Sometimes things just feel right, and that’s precisely the feeling I get whenever I play the self-titled album from Golden Grrrls. With warm weather hitting my city, I needed something that would be both energetic and creative, and this album fits neatly into that box. Bring on the Spring, and bring on more spins of this record.
“New Pop” opens up the album for this Glaswegian trio, and there’s not a better way to start things off than by combining multi-part vocal (male and female) harmonies. The distorted guitar, the cymbal play and the frenetic pace of the vocal delivery provides a perfect beginning for one of the brightest records of the year. And it doesn’t stop when Golden Grrrls move into “Past Tense.” There’s definitely a bit of a more folk feeling bubbling underneath this track, with less distortion being pushed to the front of the mix; it’s probably one of the tracks that wears the badge of Flying Nun Records influences. Ruari’s vocal appearance during the chorus might actually steal the show a bit, but the whole tune’s simply splendid.
Almost every track provides listeners with something to tap their toes to, even when they choose to go in a softer direction. “Wrld Peace,” for instance, maintains the warm aesthetic of the multi-part harmonies, but the rolling movement of the drums on this song really stands out to me. After going back over the record again, I realized that the drums standout on almost every track, at least in some regard, but there’s some many layers of sound going on in each track, that occasionally your attention drifts elsewhere…just be sure to give the drumming some props! Sometimes, all three members join in to offer counterattacking vocal parts, like on “Date It,” which might have been why I drifted away from the superb percussion. You’ve got to have a careful ear to catch everything going on, which I think is one of the many successes within Golden Grrrls; the formula might appear simple at first, but the subtleties of the craftsmanship really is what allows for repeated listens. You’ll find that same approach on almost every song.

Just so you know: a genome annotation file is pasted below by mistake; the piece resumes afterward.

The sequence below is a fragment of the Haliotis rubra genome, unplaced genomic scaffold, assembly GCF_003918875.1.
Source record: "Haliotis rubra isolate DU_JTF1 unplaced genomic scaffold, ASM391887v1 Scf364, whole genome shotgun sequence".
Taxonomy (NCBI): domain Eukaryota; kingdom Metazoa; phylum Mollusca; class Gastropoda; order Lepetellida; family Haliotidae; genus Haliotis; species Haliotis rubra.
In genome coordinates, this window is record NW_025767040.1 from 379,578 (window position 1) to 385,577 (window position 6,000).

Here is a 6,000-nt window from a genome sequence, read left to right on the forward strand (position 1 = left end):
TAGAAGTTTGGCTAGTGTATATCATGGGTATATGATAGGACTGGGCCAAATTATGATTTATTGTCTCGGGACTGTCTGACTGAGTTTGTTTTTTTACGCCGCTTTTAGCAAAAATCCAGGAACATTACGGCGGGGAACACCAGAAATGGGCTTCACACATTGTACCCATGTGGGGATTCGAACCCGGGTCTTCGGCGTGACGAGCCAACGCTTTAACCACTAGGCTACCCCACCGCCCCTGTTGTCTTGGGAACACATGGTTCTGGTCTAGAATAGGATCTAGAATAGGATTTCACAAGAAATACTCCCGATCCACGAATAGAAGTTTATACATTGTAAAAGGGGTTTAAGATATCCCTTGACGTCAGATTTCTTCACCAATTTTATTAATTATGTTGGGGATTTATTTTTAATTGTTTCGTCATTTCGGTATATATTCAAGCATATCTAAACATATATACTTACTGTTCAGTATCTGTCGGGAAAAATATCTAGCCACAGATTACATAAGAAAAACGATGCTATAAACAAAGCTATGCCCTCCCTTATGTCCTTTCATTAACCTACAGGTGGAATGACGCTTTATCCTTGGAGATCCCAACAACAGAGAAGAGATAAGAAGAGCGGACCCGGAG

But, that might be a drawback for some, as many of the songs can bleed together just a bit. Still, it’s a slight blemish on an otherwise marvelous listen. You’re not going to find a bad track on this record; it’s simply not possible. There’s casual tracks of summery pop like “We’ve Got” or there are songs that grab you energetically from the get go such as “Take Your Time,” and they all give you a sense of inner joy. For my two cents, the record is refreshing, taking a popular format, adding more harmonies and a little bit more focus. It makes Golden Grrrls one of my favorite acts of the moment, and I’m sure it’ll be yours too.
Golden Grrrls is out now on Slumberland Records.